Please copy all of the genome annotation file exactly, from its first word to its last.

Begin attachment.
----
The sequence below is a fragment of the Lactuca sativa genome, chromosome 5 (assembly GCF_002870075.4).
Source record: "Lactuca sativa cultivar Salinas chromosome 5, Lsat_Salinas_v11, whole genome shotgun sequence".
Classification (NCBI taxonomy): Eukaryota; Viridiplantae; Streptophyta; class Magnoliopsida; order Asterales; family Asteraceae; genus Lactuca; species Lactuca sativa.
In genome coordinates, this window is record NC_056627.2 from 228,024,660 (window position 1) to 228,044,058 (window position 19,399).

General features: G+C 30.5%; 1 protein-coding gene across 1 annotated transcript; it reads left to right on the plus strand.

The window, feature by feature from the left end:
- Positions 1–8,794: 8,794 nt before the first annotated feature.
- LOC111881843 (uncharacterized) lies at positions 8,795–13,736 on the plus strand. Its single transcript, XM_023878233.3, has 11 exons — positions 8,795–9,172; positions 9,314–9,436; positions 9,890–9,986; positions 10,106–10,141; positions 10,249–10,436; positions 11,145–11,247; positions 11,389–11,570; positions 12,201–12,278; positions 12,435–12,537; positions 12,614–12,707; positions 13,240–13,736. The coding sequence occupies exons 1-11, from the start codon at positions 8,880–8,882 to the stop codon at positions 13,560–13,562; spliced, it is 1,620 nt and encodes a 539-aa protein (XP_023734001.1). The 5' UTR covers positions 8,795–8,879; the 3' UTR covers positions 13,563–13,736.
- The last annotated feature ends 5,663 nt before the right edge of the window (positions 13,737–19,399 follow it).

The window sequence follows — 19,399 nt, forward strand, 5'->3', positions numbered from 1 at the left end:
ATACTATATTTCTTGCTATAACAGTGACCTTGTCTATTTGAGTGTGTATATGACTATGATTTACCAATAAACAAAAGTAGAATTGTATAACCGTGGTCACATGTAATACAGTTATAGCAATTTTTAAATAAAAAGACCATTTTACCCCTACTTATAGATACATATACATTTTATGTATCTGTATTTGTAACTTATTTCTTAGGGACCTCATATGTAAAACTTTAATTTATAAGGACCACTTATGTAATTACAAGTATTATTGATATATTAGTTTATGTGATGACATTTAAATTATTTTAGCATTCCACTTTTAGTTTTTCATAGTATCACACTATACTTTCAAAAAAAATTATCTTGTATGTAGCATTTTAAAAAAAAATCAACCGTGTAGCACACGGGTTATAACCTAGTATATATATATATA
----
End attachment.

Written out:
The sequence below is a fragment of the Lactuca sativa genome, chromosome 5 (assembly GCF_002870075.4).
Source record: "Lactuca sativa cultivar Salinas chromosome 5, Lsat_Salinas_v11, whole genome shotgun sequence".
Classification (NCBI taxonomy): Eukaryota; Viridiplantae; Streptophyta; class Magnoliopsida; order Asterales; family Asteraceae; genus Lactuca; species Lactuca sativa.
In genome coordinates, this window is record NC_056627.2 from 228,024,660 (window position 1) to 228,044,058 (window position 19,399).

General features: G+C 30.5%; 1 protein-coding gene across 1 annotated transcript; it reads left to right on the plus strand.

The window, feature by feature from the left end:
- Positions 1–8,794: 8,794 nt before the first annotated feature.
- LOC111881843 (uncharacterized) lies at positions 8,795–13,736 on the plus strand. Its single transcript, XM_023878233.3, has 11 exons — positions 8,795–9,172; positions 9,314–9,436; positions 9,890–9,986; positions 10,106–10,141; positions 10,249–10,436; positions 11,145–11,247; positions 11,389–11,570; positions 12,201–12,278; positions 12,435–12,537; positions 12,614–12,707; positions 13,240–13,736. The coding sequence occupies exons 1-11, from the start codon at positions 8,880–8,882 to the stop codon at positions 13,560–13,562; spliced, it is 1,620 nt and encodes a 539-aa protein (XP_023734001.1). The 5' UTR covers positions 8,795–8,879; the 3' UTR covers positions 13,563–13,736.
- The last annotated feature ends 5,663 nt before the right edge of the window (positions 13,737–19,399 follow it).

The window sequence follows — 19,399 nt, forward strand, 5'->3', positions numbered from 1 at the left end:
ATACTATATTTCTTGCTATAACAGTGACCTTGTCTATTTGAGTGTGTATATGACTATGATTTACCAATAAACAAAAGTAGAATTGTATAACCGTGGTCACATGTAATACAGTTATAGCAATTTTTAAATAAAAAGACCATTTTACCCCTACTTATAGATACATATACATTTTATGTATCTGTATTTGTAACTTATTTCTTAGGGACCTCATATGTAAAACTTTAATTTATAAGGACCACTTATGTAATTACAAGTATTATTGATATATTAGTTTATGTGATGACATTTAAATTATTTTAGCATTCCACTTTTAGTTTTTCATAGTATCACACTATACTTTCAAAAAAAATTATCTTGTATGTAGCATTTTAAAAAAAAATCAACCGTGTAGCACACGGGTTATAACCTAGTATATATATATATA